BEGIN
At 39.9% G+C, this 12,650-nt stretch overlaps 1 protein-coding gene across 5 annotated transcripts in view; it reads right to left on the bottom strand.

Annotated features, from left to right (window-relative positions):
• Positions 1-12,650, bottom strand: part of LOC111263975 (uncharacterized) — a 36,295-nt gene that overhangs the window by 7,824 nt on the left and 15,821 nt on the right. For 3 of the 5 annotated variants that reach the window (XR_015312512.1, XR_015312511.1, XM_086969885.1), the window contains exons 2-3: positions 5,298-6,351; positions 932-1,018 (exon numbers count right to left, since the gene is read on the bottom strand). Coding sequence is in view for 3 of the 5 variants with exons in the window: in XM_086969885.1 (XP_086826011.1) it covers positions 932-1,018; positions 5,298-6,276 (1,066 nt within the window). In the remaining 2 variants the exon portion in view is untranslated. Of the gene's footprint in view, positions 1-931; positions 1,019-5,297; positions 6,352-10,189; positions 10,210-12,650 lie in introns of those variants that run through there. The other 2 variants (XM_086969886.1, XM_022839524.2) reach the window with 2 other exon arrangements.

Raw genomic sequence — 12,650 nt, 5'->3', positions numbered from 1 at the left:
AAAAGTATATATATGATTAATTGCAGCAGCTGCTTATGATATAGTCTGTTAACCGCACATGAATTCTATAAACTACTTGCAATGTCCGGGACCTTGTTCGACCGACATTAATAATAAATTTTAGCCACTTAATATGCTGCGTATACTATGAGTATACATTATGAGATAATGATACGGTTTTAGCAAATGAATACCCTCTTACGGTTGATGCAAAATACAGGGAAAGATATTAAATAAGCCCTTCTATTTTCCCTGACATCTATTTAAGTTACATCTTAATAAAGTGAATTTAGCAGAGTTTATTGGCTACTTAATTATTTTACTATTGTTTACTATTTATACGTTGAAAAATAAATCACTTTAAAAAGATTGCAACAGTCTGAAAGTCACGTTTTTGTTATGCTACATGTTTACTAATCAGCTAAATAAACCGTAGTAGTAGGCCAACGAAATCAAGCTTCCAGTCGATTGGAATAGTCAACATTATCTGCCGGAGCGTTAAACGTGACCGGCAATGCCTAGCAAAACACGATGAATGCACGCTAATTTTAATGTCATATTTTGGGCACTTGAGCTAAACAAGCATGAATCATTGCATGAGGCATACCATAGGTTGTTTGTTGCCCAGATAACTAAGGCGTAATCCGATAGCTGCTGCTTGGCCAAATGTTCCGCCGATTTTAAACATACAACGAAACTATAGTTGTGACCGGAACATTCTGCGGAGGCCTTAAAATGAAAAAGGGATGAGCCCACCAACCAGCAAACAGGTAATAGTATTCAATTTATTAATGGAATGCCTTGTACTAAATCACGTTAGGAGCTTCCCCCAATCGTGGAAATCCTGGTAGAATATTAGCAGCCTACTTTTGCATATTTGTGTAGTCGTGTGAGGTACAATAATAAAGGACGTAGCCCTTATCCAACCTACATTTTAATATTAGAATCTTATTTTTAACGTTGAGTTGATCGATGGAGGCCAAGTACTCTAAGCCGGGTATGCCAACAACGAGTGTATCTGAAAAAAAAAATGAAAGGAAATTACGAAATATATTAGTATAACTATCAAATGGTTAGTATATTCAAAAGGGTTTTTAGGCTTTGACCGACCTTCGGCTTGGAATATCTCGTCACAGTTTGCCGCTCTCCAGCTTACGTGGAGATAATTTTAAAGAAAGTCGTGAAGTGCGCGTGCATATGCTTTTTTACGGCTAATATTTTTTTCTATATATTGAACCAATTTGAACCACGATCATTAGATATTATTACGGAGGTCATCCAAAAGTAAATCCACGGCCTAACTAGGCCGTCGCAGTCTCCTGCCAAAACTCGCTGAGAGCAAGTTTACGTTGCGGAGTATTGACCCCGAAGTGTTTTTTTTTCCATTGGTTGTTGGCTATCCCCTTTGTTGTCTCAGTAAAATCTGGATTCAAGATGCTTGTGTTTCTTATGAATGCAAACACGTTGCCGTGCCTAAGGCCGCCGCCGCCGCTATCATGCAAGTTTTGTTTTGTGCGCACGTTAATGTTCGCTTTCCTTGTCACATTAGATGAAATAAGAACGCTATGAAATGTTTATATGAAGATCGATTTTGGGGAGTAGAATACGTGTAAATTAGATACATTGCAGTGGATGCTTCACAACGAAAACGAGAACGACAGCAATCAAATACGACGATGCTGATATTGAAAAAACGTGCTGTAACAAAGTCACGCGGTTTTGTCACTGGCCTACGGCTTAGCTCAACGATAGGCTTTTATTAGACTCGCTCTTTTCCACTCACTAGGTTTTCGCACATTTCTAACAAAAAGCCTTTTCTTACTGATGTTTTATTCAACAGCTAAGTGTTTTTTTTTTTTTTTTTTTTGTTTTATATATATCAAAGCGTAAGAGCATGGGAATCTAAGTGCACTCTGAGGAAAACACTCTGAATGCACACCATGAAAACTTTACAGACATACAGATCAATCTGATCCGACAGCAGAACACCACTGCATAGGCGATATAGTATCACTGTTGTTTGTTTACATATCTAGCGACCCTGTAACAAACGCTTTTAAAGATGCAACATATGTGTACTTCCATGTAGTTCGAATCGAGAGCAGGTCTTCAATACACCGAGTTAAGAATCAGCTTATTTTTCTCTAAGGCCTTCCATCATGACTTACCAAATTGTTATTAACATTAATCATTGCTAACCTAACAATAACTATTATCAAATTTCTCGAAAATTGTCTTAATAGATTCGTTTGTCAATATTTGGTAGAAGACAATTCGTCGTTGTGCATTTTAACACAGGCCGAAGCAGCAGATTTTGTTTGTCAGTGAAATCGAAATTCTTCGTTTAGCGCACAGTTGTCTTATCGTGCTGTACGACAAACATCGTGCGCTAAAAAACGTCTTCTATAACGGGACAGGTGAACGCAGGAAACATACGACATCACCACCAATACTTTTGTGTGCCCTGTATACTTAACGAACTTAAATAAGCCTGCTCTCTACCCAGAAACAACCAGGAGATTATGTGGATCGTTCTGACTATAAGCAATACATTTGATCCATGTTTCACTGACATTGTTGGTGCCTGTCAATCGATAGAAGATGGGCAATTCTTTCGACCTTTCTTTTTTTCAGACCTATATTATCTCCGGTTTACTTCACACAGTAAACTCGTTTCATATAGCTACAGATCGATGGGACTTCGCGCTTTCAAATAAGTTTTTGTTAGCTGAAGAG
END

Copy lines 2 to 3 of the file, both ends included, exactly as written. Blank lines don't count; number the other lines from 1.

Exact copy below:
Annotated features, from left to right (window-relative positions):
• Positions 1-12,650, bottom strand: part of LOC111263975 (uncharacterized) — a 36,295-nt gene that overhangs the window by 7,824 nt on the left and 15,821 nt on the right. For 3 of the 5 annotated variants that reach the window (XR_015312512.1, XR_015312511.1, XM_086969885.1), the window contains exons 2-3: positions 5,298-6,351; positions 932-1,018 (exon numbers count right to left, since the gene is read on the bottom strand). Coding sequence is in view for 3 of the 5 variants with exons in the window: in XM_086969885.1 (XP_086826011.1) it covers positions 932-1,018; positions 5,298-6,276 (1,066 nt within the window). In the remaining 2 variants the exon portion in view is untranslated. Of the gene's footprint in view, positions 1-931; positions 1,019-5,297; positions 6,352-10,189; positions 10,210-12,650 lie in introns of those variants that run through there. The other 2 variants (XM_086969886.1, XM_022839524.2) reach the window with 2 other exon arrangements.